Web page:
The new rules increase the size of legal blackfish to 15 inches and set the following seasons and bag limits: four fish from Jan. 1 to Feb 28; four fish from April 1 to April 30; one fish from July 27 to Aug. 31; one fish from Oct. 18 to Nov. 15; and four fish from Nov. 16 to Dec. 31. These regulations are also effective immediately.
Addendum VI from the ASMFC established a lower mortality rate for blackfish and called for a 56 percent coastwide reduction in blackfish harvest.
Individual states were directed to develop and implement regulations that will enable them to meet the new mortality rate. The new rules are New Jersesy’s response to Amenment VI.
These new regulations have little regard for the law-abiding back bay, land based, recreational and six-pack charter fisherman. The fact that March is closed is meaningless. Tog fishing usually doesn’t get going until late March to Early April. Until then it’s usually picky biting skinny fish. March was an acceptable closure because most party boats are not fishing for Tog at that time of year. We can only blame ourselves for not attending meetings and having our voices heard by the committee. If these new regulations were truly about protecting a species that is highly vulnerable to over-fishing then they would close down April when the fish are beginning to spawn loaded with milt and roe. April is my favorite time for catching these fish simply because you can get fish over ten pounds on light tackle in as little as 17 feet of water. Fights like that are what makes these large whitechins a true game fish.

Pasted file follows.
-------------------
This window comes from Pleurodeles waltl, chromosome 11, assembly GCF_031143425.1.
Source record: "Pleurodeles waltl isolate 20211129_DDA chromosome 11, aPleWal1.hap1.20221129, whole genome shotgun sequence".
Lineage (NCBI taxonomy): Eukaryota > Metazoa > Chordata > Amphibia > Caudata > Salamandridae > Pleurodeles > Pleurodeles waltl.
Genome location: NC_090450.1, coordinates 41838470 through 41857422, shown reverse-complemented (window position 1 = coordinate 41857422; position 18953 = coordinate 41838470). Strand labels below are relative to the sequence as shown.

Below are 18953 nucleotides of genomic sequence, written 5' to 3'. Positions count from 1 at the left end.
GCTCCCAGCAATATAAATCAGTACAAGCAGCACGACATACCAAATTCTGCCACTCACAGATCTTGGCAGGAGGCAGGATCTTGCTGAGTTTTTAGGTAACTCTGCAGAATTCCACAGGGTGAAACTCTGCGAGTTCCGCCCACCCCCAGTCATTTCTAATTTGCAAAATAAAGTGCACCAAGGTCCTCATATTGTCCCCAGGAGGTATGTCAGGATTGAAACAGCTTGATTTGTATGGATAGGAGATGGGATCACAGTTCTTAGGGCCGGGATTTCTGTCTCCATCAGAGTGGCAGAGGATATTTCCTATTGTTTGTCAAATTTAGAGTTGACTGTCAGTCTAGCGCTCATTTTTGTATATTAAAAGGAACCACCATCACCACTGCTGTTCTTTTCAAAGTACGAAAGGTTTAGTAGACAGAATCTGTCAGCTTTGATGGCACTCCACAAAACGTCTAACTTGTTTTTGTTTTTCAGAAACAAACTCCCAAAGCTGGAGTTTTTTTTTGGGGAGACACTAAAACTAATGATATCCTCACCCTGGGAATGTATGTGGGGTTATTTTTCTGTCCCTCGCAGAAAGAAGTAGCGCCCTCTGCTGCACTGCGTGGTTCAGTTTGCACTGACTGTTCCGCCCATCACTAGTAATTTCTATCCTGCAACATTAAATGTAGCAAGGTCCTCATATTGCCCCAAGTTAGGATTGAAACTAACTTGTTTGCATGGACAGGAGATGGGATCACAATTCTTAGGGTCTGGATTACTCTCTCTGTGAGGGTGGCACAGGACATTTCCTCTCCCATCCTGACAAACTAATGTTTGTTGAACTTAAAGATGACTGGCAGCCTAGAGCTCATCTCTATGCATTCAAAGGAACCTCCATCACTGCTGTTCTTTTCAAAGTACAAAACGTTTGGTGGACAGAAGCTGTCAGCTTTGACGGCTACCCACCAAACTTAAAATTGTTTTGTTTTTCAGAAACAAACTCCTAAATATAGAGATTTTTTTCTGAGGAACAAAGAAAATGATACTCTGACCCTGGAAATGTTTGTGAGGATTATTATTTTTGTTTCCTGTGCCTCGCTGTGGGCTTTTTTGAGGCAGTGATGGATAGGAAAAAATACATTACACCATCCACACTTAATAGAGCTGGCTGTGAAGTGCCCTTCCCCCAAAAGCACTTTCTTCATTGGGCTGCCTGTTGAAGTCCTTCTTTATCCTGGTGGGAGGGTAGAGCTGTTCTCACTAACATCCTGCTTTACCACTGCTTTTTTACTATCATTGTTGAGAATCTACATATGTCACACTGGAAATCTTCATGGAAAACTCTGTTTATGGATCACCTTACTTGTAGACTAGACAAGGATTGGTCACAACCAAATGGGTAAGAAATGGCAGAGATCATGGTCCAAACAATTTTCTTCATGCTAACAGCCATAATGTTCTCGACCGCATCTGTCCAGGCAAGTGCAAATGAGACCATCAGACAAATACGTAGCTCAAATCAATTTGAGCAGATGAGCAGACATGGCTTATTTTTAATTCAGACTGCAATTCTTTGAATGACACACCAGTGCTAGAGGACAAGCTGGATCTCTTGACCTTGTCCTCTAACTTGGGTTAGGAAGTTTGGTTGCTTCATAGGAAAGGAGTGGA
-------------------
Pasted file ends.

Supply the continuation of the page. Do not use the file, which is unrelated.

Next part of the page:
The summer and fall closures make little sense as well other than the fact that they prevent backwater anglers and land based anglers a chance of keeping fish during the fall backwater banks and bridge bite. Are these the ones doing damage to the stock? The mortality rates I would bet are much lower catching tog off a sodbank in 12 feet of water versus 100 feet in January. What makes the entire situation a true laughing-stock is the fact that these new regulations will hardly get enforced anyway. The New York boats with different regulations will still be taking fish from New Jersey waters. The bucket brigade will still be keeping short fish, the live Blackfish Asian market trade will still be booming, and those who play by the rules will be looking to pressure other species of fish while trying to figure out when they can go keep a blackfish again. The increase in size limit is the only thing that makes any sense out of all of this, but it will only hurt the honest fisherman..